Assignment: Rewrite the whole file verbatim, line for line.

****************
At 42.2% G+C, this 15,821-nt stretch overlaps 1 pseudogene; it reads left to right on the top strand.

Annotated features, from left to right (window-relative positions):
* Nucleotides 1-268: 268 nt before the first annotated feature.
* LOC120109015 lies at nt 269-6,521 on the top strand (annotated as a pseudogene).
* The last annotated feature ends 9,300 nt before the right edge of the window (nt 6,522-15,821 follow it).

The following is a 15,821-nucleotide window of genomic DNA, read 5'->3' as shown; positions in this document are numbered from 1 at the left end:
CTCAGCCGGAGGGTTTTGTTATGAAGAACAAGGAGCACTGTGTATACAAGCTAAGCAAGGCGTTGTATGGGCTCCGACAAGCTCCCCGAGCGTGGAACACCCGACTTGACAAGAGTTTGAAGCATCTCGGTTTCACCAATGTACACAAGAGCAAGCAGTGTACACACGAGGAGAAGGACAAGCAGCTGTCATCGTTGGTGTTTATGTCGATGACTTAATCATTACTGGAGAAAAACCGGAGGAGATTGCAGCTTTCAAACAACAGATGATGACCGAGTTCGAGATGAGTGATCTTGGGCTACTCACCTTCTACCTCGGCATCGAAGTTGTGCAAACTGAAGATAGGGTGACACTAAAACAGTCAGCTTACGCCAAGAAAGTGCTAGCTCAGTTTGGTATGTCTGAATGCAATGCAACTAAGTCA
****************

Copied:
At 42.2% G+C, this 15,821-nt stretch overlaps 1 pseudogene; it reads left to right on the top strand.

Annotated features, from left to right (window-relative positions):
* Nucleotides 1-268: 268 nt before the first annotated feature.
* LOC120109015 lies at nt 269-6,521 on the top strand (annotated as a pseudogene).
* The last annotated feature ends 9,300 nt before the right edge of the window (nt 6,522-15,821 follow it).

The following is a 15,821-nucleotide window of genomic DNA, read 5'->3' as shown; positions in this document are numbered from 1 at the left end:
CTCAGCCGGAGGGTTTTGTTATGAAGAACAAGGAGCACTGTGTATACAAGCTAAGCAAGGCGTTGTATGGGCTCCGACAAGCTCCCCGAGCGTGGAACACCCGACTTGACAAGAGTTTGAAGCATCTCGGTTTCACCAATGTACACAAGAGCAAGCAGTGTACACACGAGGAGAAGGACAAGCAGCTGTCATCGTTGGTGTTTATGTCGATGACTTAATCATTACTGGAGAAAAACCGGAGGAGATTGCAGCTTTCAAACAACAGATGATGACCGAGTTCGAGATGAGTGATCTTGGGCTACTCACCTTCTACCTCGGCATCGAAGTTGTGCAAACTGAAGATAGGGTGACACTAAAACAGTCAGCTTACGCCAAGAAAGTGCTAGCTCAGTTTGGTATGTCTGAATGCAATGCAACTAAGTCA